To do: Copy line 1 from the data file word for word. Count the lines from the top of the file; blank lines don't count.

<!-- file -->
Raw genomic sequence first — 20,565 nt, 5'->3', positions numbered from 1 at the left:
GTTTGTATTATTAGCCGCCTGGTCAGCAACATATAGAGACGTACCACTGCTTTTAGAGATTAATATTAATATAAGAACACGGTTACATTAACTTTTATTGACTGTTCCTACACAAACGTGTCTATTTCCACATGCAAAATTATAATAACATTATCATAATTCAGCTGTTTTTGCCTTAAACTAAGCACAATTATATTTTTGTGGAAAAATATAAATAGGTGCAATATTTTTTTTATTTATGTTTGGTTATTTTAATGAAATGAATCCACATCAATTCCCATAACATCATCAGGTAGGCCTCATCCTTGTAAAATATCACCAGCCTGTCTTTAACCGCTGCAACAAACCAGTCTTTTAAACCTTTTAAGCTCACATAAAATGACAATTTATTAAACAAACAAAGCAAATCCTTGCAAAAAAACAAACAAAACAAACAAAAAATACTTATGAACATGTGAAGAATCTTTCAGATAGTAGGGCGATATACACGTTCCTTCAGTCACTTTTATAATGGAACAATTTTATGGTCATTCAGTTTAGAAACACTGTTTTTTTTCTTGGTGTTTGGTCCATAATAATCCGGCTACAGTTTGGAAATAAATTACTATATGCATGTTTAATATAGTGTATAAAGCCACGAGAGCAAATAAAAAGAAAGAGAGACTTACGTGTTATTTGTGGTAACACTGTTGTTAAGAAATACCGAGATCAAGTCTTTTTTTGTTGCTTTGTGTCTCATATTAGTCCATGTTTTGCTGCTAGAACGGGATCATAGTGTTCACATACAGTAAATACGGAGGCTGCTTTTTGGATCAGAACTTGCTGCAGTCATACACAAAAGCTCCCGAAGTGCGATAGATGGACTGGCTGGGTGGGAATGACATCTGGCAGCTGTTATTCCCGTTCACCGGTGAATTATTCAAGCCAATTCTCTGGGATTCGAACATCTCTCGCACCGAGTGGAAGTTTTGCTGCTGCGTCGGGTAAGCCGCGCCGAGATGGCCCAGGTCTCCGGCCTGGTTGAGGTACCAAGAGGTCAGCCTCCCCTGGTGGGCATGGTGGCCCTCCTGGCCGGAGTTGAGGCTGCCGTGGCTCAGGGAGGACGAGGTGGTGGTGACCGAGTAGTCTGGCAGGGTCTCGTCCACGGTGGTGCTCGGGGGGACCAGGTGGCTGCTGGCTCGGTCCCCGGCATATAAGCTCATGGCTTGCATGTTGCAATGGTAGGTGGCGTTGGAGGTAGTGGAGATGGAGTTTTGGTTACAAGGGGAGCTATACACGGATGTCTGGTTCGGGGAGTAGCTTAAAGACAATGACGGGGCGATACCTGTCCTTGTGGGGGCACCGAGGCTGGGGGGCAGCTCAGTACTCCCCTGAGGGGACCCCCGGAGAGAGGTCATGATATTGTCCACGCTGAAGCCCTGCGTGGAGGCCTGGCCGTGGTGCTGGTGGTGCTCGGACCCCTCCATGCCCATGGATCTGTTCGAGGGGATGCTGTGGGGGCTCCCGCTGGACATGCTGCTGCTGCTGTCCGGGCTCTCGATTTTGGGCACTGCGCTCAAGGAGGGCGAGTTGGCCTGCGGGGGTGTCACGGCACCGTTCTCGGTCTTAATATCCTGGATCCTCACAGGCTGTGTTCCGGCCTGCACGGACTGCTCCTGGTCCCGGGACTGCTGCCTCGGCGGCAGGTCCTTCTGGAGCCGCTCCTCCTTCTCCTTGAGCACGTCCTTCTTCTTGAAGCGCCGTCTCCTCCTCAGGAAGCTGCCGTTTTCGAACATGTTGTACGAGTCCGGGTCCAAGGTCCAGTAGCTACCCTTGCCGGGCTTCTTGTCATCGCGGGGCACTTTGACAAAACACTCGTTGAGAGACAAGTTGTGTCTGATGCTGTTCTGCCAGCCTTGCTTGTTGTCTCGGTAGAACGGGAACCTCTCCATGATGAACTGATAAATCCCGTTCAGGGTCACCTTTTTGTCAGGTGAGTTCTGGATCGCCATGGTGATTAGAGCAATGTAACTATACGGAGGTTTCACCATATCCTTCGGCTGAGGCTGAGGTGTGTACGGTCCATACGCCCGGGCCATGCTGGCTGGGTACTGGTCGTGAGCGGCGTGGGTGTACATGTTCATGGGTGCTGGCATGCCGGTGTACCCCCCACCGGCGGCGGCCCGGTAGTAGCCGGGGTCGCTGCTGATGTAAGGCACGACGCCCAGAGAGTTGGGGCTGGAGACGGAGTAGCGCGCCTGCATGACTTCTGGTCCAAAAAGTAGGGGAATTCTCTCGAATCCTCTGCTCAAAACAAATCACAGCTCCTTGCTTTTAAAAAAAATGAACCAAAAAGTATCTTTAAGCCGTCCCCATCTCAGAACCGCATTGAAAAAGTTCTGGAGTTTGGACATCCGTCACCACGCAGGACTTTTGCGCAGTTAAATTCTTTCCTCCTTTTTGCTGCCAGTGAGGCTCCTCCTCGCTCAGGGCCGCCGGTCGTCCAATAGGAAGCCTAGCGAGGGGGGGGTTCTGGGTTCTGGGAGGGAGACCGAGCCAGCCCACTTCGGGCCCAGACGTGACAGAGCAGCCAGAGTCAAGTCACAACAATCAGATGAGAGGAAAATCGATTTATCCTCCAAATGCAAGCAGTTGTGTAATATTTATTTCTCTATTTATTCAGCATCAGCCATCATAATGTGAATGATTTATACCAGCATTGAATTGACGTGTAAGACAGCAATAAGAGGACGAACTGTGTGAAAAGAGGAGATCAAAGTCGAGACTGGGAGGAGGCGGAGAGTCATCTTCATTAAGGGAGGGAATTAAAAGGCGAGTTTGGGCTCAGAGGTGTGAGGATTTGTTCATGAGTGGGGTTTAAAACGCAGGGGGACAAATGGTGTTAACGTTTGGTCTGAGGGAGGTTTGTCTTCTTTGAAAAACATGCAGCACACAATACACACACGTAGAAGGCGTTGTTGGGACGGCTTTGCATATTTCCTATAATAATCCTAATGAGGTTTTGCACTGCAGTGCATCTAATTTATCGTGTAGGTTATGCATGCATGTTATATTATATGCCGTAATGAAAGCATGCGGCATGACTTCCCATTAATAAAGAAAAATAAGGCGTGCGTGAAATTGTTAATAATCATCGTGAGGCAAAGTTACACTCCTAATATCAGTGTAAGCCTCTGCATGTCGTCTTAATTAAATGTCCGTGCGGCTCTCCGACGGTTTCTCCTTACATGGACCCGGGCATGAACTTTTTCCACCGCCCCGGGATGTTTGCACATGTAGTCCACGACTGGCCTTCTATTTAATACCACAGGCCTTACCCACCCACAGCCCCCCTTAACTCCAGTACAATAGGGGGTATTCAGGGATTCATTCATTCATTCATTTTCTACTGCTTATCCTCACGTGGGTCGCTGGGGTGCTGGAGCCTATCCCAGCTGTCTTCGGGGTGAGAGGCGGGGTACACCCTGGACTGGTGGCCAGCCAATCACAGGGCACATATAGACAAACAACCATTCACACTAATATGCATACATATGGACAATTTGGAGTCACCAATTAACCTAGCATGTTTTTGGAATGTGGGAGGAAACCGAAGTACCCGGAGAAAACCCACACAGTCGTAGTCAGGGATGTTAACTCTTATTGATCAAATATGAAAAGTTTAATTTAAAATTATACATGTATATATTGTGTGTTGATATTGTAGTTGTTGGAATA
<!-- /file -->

Raw genomic sequence first — 20,565 nt, 5'->3', positions numbered from 1 at the left: